Home Winterization

How to save money by reducing heating and cooling costs. Written by Craig and Lew.

Hi! Craig here.
I have seen a ‘service’ advertisement on TV where a technician will walk through your home with a Infrared (IR) or thermal video camera to show all the energy ‘leaks’. The walk-through is recorded for future reference. Typically, these IR cameras are used by insulation service providers to demonstrate how badly the customer really needs their expensive insulation services. I did a little research into this and found out how easy it is to scam a homeowner. If the camera is set up properly and used honestly the information it provides is valuable. However, the camera threshold and sensitivity can be adjusted to show negligible temperature differences from one extreme to the other. If you choose to pay for the ‘energy audit’, we recommend using a reputable firm.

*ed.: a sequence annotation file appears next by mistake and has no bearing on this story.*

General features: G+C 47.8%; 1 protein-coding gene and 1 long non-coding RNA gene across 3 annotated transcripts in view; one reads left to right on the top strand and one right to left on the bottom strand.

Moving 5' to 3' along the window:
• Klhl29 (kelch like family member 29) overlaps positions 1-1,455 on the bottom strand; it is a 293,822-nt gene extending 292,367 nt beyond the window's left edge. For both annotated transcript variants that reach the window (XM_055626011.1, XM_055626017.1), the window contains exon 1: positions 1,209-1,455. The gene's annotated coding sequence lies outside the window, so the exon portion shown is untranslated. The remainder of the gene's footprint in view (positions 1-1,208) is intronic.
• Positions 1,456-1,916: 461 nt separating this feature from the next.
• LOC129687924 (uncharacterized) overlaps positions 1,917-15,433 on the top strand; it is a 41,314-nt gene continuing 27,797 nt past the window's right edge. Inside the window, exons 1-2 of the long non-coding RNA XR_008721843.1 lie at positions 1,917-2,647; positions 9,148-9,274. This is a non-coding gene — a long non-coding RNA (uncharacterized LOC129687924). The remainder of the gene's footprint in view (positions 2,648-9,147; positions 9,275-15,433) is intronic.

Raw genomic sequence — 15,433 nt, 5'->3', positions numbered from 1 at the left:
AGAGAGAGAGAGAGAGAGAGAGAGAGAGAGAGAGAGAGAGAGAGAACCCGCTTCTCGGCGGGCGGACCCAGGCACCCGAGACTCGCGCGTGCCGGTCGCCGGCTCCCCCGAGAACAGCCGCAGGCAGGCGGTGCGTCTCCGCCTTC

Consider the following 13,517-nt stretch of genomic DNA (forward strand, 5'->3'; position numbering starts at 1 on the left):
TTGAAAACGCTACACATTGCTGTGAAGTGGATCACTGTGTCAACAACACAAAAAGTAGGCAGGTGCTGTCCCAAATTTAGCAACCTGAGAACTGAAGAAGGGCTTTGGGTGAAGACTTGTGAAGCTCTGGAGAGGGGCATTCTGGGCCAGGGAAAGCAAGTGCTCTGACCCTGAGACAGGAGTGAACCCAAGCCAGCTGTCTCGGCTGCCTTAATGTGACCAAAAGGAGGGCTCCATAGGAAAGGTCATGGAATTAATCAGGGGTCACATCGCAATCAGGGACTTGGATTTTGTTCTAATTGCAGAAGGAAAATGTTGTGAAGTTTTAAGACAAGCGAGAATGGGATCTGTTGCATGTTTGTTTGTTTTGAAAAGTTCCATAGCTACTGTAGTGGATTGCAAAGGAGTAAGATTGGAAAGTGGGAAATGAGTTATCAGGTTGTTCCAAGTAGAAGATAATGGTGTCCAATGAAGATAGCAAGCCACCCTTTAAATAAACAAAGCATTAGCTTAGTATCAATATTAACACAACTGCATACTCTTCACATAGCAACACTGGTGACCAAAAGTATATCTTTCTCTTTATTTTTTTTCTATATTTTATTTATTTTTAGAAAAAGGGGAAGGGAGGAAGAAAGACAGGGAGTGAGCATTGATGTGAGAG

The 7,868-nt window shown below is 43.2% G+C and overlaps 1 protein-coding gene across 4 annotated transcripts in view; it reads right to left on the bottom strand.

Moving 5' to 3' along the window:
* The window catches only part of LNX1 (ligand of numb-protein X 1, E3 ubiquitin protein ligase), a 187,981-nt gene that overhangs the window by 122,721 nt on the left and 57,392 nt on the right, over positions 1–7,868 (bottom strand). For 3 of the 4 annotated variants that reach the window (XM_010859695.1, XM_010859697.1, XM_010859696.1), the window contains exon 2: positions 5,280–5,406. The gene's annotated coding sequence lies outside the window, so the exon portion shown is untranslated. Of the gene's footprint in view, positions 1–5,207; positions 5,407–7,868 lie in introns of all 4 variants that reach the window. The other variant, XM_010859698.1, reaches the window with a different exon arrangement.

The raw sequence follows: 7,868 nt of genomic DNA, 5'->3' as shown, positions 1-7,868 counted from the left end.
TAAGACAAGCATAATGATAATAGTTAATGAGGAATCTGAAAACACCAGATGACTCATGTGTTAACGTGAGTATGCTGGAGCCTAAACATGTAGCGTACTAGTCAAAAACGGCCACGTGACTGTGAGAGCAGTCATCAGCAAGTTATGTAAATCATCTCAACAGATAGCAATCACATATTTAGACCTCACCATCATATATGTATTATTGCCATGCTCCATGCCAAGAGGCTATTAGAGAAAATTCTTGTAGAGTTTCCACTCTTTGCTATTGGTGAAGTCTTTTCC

I have an inexpensive Infrared thermometer with a laser to aid in aiming. This will give me the same information as an IR camera but the presentation is not nearly as impressive. The way I put this thermometer to use works like this:

  • First I set up the thermometer for the surfaces I will be checking. Read the owner’s manual to learn how to do this – it is easy but different for every make or model IR thermometer.
  • With my home at ordinary temperature I start with the interior walls to establish a base reading and make notes. Then I move to exterior walls keeping well clear of windows. I scan in a grid pattern, up & down then left & right. As you’d expect it is warmer up top.
  • Next I move to the ceiling. I scan in a grid pattern keeping away from lights or other known holes. I take a lot of notes during all of this.
  • Now I scan the doors & windows. I stay away from the edges and focus on the field of each door or pane of glass. More notes taken.
  • Now it gets fun. I focus on the seems or edges of the doors and windows. This is usually very interesting! Do not forget the electric outlets. I take lots of notes.
  • Finally I get to check out all the lights and other protrusions in the ceiling. More notes.
  • The last thing I do is go outside to scan the walls, windows, doors, and edges of doors & windows. This is because if the house is leaking a lot of heat it may not show up INSIDE, however, OUTSIDE a heat leak may be much easier to find.